Testing Soil pH - How to Test Your Garden Soil pH Level
How to test your soil, and how to change the pH level
Testing soil pH (periodically) will help ensure that you're getting the healthiest and biggest yield of crops from your garden. Testing soil pH every three years is optimal in providing your plants an environment in which they are healthy and continue to produce high yields.
pH – How can two little letters (ok, one little letter and one big) be so important to a garden’s success? Everything (soil, food, even a person) has a pH level. pH is a measurement of how acidic an entity is. Conducting a soil pH test is the best way to find out how acidic your soil is.
Different types of plants have different requriements for their optimal pH level. For example, tomato plants prefer a soil pH level that's between 5.5 and 7.5. Lettuce prefers a pH between 6.0 and 7.0, but won't tolerate a pH over 7. By testing soil pH in each garden bed, you'll have the opportunity to provide your garden it's best opportunity for having successful growing conditions.
Placing plants in garden soil that does not match their pH needs can weaken the plants by:
- Making them more succeptible to plant diseases and insect infestations
- Causing the plant to grow more slowly and have a smaller yield
- Reducing the amount of nutrients being passed from the soil to your fruit, herbs or vegetables
Most plants will grow well in soils that test within a pH level in the range of 6.5 to 7.0. For information on individual plant pH level soil preferences, you can look up your favorite plants here (check under the "How to Prepare the Garden Soil" subheading for the plant's pH level requirement):
Gardening Tip: Testing soil pH will quickly tell you what your garden plot's pH level is. However, keep in mind that the pH level of one area in your yard may not be the same as another. Gardening plots that have been worked more with organic matter or mulched over the years may read differently than a brand new garden bed.
Testing Soil pH- How to Test Your Garden's pH Level
Option 1: purchase a pH soil testing kit from any garden supply store (they are simple to use and inexpensive), and follow the instructions provided.
Normally, your pH soil testing kit will have a container, a testing solution, and a color chart. To conduct your soil test, the process is generally that you scoop up some garden soil and place it in the container. Add the recommended number of drops (of testing chemicals) to the container. Mix (shake) the container for the time recommended on the package's instructions. Compare the resulting color to the chart provided and pick the best match to identify your garden plot's soil pH level.
Option 2: take a sample to the local county or university extension office's soil testing facility. They will often test your soil for you (with a more in-depth test) for a minimal fee.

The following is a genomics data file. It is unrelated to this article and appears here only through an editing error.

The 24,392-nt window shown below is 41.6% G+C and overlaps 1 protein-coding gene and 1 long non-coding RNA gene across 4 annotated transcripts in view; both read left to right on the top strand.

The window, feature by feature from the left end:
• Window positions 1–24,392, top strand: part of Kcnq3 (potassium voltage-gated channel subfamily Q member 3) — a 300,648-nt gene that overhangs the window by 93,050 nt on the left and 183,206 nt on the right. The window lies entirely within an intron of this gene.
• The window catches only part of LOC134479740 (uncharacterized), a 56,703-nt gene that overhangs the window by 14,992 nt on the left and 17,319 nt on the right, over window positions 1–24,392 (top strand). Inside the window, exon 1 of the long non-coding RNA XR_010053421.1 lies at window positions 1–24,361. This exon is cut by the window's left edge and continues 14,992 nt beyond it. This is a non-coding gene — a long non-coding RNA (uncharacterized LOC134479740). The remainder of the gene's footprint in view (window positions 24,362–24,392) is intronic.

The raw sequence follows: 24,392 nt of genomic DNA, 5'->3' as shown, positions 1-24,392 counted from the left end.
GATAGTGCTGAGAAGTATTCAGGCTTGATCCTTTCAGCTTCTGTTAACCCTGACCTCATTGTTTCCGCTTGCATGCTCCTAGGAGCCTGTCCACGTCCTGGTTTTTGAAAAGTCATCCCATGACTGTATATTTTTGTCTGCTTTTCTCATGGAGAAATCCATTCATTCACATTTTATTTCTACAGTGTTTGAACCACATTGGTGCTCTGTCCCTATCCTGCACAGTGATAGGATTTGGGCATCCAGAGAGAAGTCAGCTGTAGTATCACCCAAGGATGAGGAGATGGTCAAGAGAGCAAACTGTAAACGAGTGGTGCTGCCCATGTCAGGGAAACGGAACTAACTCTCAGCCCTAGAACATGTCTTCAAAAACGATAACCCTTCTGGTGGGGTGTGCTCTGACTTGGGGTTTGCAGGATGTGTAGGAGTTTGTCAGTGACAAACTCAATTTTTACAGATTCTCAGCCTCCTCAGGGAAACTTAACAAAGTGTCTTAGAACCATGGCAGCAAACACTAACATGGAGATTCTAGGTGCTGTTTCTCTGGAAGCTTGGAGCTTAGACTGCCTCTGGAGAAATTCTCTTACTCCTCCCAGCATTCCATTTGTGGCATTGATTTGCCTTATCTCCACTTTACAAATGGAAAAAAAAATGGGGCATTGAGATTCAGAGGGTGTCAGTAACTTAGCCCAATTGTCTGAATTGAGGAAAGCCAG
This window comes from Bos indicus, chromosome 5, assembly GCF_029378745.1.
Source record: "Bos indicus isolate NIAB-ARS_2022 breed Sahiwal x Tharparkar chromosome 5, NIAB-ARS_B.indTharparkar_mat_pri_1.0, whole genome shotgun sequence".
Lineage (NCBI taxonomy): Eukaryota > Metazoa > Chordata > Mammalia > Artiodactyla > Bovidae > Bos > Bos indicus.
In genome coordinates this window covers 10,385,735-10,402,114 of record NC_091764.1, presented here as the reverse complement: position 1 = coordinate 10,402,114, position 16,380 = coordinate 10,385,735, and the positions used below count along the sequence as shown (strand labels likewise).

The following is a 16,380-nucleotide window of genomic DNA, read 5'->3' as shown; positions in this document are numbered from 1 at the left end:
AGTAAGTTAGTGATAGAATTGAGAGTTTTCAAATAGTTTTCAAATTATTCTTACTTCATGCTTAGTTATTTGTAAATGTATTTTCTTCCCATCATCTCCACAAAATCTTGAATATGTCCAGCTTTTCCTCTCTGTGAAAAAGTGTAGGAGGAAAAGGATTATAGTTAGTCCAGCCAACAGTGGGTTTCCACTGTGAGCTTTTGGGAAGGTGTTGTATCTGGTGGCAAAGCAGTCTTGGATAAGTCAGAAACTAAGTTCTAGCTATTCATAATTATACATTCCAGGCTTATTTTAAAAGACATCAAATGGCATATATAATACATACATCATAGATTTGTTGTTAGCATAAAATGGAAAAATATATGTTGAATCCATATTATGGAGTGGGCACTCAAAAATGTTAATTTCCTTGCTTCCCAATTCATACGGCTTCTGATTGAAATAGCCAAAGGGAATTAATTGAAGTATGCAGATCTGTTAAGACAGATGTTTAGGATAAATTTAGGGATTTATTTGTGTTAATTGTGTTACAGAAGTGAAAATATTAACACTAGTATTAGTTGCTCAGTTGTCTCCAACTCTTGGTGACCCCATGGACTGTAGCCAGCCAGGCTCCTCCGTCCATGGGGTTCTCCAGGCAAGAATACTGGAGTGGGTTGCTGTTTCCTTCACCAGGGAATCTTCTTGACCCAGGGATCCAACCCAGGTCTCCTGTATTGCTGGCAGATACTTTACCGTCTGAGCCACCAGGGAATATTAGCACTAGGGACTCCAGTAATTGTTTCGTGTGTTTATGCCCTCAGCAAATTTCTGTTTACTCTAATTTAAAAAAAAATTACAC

Reading your pH Level Results
The results of your soil test will show a pH level for your garden plot, measured on a scale of 1 to 14.
1 = the highest acidity and the lowest alkalinity
14 = the highest alkalinity and the lowest acidity
A reading of 7 is considered neutral soil. Below 7 is considered acidic soil (the opposite of alkaline). Likewise, a reading of above 7 means that you have alkaline soil (the opposite of acidic).
While at first, the difference in the results of your reading may seem insignificant, the reality is that the slightest reading change can have a big impact on your soil's productivity. On the scale, each whole number is 10 x the acidity/alkalinity of the neighboring number. For example, a reading of 6 is 10 times more acidic than a 7. A 5 is 10 times more acidic than a 6, and 100 times more acidic than a 7.
Note: You may also want to test your water's pH level. Deep wells can often be alkaline, and thus watering with them will help lower your soil's acidity. City water varies in pH, so it's a good idea to test it also.
Some plants prefer acidic soil, some prefer neutral soil, and some prefer alkaline soil.
Gardening Advice Tip: Don't forget to do a soil test for the pH for the plants in your container garden, or your house plants!
Changing Your Garden Plot's Soil pH Level
The absolute best additive for your soil (whether too alkaline, or too acidic) is well-rotted organic matter, like compost. Compost acts as a neutralizer in both circumstances, and provides the additional benefit of adding nutrients to your soil (for your plants, and also for the fruits and vegetables you plan to eat from them).
Changing Alkaline Soil:
How to change the soil pH level to a lower reading
(the pH level reading is too high)
If your soil test shows that the garden bed is too alkaline (the pH level is too high) for the plants you wish to grow there, you will need to add compost or other organic matter. Soils that are highly alkaline, tend to have significantly fewer nutrients available in the soils. Adding significant amounts of organic matter to your garden bed will help correct this deficiency.
For more information see:
What to use to reduce soil pH
Changing Acidic Soil:
How to change the soil pH level to a higher reading
(the pH level reading is too low)
If your soil test shows that your garden bed is not alkaline enough (in other words, that your soil's pH level is too low (ie. too acidic) for the plants you wish to grow there, you will need to raise the pH level of your garden plot's soil.
Common options available for soil additives that will increase the soil's pH level (reduce acidity):
Apply the soil additive to your soil and rake it in to the top level of soil in your garden plot. (The majority of your plants roots will be near the top, so this is where they will be feeding most heavily from the soil).
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Note: the advice and information contained herein is based upon our experience and study. As with any advice, please apply at your own discretion.